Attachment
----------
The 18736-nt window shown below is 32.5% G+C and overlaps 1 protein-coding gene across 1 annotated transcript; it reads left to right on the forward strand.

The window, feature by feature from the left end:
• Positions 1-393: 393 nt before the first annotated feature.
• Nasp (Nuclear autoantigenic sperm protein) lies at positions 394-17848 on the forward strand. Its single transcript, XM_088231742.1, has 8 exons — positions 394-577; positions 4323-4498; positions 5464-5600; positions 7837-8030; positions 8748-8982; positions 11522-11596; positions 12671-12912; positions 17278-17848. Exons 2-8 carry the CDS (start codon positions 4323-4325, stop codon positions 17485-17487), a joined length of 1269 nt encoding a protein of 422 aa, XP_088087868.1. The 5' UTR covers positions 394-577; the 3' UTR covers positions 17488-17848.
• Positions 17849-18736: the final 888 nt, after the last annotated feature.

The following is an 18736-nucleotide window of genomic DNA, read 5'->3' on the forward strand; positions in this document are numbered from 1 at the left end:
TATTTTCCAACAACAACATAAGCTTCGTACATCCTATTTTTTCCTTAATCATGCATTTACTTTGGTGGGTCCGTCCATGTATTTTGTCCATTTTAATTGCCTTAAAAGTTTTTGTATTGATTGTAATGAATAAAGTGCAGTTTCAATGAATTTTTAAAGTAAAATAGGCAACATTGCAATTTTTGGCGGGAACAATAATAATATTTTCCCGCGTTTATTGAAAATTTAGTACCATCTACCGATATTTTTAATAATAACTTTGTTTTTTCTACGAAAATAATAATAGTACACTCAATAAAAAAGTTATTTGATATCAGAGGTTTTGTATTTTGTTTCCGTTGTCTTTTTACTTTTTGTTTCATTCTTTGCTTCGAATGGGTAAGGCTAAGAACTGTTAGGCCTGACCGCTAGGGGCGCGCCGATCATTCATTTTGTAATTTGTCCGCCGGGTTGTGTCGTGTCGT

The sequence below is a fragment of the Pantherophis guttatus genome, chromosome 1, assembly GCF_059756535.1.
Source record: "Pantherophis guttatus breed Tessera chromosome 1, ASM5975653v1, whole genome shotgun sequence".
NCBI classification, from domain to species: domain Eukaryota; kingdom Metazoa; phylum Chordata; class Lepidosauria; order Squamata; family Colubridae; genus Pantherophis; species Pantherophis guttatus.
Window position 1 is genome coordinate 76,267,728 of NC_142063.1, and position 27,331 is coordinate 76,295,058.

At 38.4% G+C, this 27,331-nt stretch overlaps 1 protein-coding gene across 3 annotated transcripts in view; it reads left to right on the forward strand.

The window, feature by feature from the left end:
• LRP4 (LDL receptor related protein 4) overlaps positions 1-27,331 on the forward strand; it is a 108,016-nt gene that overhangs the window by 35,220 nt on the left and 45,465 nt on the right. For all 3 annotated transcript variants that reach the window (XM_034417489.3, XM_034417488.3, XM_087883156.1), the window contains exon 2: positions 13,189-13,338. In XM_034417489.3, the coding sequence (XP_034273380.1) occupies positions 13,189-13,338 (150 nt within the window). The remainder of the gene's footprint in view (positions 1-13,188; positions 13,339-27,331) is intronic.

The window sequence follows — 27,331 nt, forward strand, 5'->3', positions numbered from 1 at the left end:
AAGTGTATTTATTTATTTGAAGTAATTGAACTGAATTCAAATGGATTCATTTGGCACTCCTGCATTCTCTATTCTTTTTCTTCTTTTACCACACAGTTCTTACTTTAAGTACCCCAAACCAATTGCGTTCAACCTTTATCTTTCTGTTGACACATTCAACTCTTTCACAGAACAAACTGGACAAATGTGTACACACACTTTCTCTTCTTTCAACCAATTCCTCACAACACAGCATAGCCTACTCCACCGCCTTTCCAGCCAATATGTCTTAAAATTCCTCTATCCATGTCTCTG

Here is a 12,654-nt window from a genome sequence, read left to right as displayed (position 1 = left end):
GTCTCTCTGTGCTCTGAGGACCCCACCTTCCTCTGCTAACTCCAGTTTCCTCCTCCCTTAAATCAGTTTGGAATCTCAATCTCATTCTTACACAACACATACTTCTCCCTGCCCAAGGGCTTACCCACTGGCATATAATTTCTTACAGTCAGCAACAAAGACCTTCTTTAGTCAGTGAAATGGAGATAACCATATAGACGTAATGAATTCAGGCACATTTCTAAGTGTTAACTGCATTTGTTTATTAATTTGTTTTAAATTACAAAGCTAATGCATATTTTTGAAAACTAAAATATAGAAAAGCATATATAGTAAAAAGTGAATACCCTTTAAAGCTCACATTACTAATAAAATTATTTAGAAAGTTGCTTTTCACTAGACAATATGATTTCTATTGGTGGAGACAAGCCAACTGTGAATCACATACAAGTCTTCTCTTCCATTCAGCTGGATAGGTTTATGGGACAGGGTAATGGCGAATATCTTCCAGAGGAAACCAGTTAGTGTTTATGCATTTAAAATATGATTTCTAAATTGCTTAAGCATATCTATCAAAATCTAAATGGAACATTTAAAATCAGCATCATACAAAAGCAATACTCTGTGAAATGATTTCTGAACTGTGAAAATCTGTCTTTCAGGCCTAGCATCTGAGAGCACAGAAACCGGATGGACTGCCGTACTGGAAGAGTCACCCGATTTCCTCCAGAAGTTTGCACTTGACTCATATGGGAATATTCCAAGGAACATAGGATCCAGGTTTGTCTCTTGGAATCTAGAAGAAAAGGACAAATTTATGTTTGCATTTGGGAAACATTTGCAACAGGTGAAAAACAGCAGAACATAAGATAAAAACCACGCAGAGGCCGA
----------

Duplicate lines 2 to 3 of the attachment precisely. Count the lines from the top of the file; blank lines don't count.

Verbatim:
The window, feature by feature from the left end:
• Positions 1-393: 393 nt before the first annotated feature.